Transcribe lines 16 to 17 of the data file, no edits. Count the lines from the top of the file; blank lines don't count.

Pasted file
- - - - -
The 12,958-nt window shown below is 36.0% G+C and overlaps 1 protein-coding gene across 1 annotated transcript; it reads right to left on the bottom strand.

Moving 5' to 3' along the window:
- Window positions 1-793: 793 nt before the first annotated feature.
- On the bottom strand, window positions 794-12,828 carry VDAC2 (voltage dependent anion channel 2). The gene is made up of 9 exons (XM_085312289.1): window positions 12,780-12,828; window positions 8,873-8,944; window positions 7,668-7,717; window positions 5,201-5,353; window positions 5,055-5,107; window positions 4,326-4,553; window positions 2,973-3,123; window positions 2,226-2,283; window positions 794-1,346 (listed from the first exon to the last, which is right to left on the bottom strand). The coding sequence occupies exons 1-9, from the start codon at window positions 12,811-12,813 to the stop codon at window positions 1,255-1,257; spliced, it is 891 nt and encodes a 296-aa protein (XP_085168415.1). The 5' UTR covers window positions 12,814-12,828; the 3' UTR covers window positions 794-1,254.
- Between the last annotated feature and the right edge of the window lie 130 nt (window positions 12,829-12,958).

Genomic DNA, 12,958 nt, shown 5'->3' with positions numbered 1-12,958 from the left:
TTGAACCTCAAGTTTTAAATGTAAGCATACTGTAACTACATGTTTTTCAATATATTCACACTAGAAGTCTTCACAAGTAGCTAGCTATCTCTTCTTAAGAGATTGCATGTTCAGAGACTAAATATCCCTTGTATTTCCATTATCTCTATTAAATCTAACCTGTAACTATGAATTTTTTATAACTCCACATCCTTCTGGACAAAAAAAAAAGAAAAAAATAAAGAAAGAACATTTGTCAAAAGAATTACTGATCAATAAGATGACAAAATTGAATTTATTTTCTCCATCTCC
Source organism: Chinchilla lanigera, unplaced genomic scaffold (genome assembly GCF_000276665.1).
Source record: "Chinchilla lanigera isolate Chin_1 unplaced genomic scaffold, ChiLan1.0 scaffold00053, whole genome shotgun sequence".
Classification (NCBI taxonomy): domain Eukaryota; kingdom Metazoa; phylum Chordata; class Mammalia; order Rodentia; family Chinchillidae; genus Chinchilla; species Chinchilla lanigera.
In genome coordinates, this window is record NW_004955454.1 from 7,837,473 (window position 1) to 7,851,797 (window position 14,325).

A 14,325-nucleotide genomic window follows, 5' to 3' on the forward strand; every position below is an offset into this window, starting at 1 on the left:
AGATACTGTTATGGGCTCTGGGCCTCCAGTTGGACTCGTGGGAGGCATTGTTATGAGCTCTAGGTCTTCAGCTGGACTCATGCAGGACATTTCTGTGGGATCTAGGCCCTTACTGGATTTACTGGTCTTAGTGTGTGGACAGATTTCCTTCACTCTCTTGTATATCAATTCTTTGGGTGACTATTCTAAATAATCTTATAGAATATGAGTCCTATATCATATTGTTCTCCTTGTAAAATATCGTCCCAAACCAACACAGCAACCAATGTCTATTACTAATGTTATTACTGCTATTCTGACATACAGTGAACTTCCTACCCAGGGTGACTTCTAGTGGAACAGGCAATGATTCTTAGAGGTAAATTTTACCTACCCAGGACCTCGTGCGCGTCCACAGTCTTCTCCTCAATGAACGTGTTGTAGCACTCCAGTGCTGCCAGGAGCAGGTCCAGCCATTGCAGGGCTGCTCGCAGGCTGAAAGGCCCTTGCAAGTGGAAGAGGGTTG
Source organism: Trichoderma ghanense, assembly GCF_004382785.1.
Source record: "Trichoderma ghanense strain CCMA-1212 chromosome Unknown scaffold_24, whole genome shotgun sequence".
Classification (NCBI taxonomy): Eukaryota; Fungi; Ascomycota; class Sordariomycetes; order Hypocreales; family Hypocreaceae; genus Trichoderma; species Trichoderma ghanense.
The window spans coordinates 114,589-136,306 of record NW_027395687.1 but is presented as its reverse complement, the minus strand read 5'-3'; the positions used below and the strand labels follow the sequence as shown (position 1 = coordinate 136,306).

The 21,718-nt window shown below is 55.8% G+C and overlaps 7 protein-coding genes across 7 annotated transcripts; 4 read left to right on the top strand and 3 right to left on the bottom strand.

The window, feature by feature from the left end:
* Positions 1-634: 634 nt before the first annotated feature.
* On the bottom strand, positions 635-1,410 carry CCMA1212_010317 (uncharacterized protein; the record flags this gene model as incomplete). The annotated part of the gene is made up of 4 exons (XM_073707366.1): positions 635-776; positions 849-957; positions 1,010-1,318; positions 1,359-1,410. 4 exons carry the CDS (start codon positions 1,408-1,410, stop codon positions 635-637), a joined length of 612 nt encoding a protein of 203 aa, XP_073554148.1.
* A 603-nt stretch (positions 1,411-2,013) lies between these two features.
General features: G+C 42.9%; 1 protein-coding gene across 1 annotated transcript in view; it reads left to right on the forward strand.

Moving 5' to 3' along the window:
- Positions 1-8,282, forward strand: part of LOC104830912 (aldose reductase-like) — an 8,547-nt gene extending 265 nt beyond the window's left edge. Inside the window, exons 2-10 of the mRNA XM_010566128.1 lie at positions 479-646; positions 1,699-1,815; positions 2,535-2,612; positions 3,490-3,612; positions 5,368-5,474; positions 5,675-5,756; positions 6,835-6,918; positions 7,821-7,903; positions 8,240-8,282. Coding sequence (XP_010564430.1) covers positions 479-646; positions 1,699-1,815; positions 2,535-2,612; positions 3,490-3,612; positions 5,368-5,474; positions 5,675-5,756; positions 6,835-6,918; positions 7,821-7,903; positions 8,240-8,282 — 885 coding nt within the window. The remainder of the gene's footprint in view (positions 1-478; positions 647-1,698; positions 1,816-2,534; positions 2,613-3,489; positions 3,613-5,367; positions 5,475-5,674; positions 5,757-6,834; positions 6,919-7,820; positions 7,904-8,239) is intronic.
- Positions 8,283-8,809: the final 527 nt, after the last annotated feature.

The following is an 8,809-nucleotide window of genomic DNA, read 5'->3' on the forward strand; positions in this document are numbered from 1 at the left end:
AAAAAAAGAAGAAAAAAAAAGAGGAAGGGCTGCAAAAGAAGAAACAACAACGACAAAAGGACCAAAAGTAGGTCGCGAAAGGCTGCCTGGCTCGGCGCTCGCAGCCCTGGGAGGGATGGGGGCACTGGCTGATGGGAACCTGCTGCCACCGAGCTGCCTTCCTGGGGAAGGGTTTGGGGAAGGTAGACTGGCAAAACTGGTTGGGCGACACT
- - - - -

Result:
Classification (NCBI taxonomy): Eukaryota; Fungi; Ascomycota; class Sordariomycetes; order Hypocreales; family Hypocreaceae; genus Trichoderma; species Trichoderma ghanense.
The window spans coordinates 114,589-136,306 of record NW_027395687.1 but is presented as its reverse complement, the minus strand read 5'-3'; the positions used below and the strand labels follow the sequence as shown (position 1 = coordinate 136,306).